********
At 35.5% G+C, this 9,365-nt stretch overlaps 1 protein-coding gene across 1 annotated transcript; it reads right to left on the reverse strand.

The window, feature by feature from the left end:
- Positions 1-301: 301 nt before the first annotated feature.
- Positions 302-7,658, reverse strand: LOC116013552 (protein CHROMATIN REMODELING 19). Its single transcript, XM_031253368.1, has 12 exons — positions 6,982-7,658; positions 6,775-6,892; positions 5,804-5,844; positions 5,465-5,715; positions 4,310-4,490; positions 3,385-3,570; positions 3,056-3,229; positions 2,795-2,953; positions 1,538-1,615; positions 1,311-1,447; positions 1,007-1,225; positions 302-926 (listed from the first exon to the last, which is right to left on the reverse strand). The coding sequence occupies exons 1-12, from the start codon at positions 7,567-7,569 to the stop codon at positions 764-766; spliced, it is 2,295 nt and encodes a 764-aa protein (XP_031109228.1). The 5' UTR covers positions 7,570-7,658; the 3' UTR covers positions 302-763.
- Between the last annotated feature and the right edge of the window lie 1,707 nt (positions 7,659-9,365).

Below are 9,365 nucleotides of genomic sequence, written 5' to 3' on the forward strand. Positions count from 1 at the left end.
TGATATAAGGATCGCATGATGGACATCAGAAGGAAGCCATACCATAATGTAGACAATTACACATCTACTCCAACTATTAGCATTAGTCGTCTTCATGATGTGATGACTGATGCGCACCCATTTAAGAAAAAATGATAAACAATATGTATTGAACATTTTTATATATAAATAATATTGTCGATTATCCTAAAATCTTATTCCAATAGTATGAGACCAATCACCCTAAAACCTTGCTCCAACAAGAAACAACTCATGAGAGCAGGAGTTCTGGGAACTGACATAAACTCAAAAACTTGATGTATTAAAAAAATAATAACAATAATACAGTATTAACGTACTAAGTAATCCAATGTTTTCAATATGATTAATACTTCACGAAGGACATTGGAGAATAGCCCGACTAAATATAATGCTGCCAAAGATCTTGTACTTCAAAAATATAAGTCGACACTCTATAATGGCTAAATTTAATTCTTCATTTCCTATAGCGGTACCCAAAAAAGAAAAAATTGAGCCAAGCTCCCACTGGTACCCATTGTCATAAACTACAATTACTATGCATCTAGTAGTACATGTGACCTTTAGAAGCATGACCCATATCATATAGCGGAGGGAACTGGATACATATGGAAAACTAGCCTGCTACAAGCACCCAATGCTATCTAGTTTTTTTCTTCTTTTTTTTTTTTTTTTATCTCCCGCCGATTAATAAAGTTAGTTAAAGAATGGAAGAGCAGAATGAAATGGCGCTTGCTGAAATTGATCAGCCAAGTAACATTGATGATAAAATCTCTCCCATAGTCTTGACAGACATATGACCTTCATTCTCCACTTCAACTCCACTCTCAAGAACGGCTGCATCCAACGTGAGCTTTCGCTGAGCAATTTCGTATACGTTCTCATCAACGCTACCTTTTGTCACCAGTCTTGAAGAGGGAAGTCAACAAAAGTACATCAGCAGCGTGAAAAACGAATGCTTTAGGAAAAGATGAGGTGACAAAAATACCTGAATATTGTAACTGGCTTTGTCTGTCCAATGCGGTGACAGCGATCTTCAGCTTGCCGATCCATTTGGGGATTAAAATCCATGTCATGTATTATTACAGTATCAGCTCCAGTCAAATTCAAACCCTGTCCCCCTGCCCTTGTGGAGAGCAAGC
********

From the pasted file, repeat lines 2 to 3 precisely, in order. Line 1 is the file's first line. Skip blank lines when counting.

The window, feature by feature from the left end:
- Positions 1-301: 301 nt before the first annotated feature.